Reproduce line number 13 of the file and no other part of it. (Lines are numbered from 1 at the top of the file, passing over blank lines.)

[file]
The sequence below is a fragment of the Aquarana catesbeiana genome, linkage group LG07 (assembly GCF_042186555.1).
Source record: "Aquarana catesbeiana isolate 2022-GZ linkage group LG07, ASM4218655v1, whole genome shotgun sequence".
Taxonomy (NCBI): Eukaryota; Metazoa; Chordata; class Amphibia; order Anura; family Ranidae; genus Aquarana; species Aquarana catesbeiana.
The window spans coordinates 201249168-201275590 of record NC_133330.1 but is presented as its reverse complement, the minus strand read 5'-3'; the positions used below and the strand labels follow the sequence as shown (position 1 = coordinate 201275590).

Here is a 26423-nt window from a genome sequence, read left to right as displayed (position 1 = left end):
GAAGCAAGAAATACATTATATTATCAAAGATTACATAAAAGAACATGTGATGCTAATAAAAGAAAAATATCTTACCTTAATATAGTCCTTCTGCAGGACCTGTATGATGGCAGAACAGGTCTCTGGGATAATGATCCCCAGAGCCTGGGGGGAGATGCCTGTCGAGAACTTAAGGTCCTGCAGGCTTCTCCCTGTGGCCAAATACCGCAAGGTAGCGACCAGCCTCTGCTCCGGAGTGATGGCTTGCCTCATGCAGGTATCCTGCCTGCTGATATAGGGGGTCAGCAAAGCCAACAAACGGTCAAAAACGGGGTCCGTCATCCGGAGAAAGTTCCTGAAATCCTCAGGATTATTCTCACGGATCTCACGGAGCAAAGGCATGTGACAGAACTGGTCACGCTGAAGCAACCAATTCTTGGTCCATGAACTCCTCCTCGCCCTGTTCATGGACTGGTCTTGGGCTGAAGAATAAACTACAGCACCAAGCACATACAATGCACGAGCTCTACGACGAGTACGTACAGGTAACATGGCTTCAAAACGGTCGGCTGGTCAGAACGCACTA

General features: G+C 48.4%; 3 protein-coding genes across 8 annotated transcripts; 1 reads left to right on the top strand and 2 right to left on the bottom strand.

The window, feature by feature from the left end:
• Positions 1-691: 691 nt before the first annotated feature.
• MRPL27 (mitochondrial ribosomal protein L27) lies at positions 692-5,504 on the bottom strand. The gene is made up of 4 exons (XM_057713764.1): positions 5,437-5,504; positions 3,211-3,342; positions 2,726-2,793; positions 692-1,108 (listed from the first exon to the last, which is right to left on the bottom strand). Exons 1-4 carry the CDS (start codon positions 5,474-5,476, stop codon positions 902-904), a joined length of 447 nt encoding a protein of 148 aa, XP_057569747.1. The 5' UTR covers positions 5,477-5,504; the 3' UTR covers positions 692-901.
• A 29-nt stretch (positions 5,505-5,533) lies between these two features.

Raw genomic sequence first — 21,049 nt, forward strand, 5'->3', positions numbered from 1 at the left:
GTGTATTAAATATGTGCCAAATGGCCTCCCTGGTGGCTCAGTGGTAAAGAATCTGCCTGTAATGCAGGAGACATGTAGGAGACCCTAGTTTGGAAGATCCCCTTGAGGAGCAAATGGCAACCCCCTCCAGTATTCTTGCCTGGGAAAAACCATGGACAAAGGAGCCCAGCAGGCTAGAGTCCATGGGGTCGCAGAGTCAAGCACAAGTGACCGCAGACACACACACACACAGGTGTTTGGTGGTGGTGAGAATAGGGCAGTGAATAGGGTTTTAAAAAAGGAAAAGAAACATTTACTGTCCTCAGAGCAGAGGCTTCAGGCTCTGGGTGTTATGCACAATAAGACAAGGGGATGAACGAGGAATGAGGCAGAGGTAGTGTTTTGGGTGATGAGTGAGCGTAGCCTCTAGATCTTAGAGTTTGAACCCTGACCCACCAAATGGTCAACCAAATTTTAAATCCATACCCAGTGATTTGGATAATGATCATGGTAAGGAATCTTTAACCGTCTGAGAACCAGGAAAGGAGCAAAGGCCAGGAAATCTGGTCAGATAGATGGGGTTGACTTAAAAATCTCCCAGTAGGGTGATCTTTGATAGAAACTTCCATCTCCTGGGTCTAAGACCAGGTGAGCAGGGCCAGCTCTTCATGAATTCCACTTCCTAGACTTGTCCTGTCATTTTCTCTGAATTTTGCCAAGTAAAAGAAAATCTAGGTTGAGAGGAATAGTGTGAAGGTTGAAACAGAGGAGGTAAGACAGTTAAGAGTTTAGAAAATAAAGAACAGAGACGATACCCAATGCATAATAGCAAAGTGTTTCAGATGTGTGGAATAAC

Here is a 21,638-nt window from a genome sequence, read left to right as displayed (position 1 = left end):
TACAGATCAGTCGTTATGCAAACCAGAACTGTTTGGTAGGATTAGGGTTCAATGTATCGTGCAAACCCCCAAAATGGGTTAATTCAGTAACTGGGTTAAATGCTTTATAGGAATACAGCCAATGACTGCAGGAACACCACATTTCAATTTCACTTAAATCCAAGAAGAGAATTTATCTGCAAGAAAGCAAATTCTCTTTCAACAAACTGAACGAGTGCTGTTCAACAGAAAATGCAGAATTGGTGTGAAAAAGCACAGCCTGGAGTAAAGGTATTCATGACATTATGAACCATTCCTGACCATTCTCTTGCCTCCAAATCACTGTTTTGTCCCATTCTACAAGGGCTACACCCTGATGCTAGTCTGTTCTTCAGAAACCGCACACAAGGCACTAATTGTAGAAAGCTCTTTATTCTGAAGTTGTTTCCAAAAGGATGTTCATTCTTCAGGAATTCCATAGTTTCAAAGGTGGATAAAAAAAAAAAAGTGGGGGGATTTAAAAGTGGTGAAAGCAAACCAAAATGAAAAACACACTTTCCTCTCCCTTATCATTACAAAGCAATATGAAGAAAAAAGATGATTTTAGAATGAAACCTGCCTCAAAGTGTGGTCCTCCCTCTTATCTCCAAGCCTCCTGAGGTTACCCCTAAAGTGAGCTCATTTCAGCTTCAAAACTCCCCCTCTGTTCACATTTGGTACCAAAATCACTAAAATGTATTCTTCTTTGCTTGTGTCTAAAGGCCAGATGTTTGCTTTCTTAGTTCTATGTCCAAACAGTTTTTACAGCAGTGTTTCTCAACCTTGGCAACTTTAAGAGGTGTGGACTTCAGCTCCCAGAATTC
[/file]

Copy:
GTGTATTAAATATGTGCCAAATGGCCTCCCTGGTGGCTCAGTGGTAAAGAATCTGCCTGTAATGCAGGAGACATGTAGGAGACCCTAGTTTGGAAGATCCCCTTGAGGAGCAAATGGCAACCCCCTCCAGTATTCTTGCCTGGGAAAAACCATGGACAAAGGAGCCCAGCAGGCTAGAGTCCATGGGGTCGCAGAGTCAAGCACAAGTGACCGCAGACACACACACACACAGGTGTTTGGTGGTGGTGAGAATAGGGCAGTGAATAGGGTTTTAAAAAAGGAAAAGAAACATTTACTGTCCTCAGAGCAGAGGCTTCAGGCTCTGGGTGTTATGCACAATAAGACAAGGGGATGAACGAGGAATGAGGCAGAGGTAGTGTTTTGGGTGATGAGTGAGCGTAGCCTCTAGATCTTAGAGTTTGAACCCTGACCCACCAAATGGTCAACCAAATTTTAAATCCATACCCAGTGATTTGGATAATGATCATGGTAAGGAATCTTTAACCGTCTGAGAACCAGGAAAGGAGCAAAGGCCAGGAAATCTGGTCAGATAGATGGGGTTGACTTAAAAATCTCCCAGTAGGGTGATCTTTGATAGAAACTTCCATCTCCTGGGTCTAAGACCAGGTGAGCAGGGCCAGCTCTTCATGAATTCCACTTCCTAGACTTGTCCTGTCATTTTCTCTGAATTTTGCCAAGTAAAAGAAAATCTAGGTTGAGAGGAATAGTGTGAAGGTTGAAACAGAGGAGGTAAGACAGTTAAGAGTTTAGAAAATAAAGAACAGAGACGATACCCAATGCATAATAGCAAAGTGTTTCAGATGTGTGGAATAAC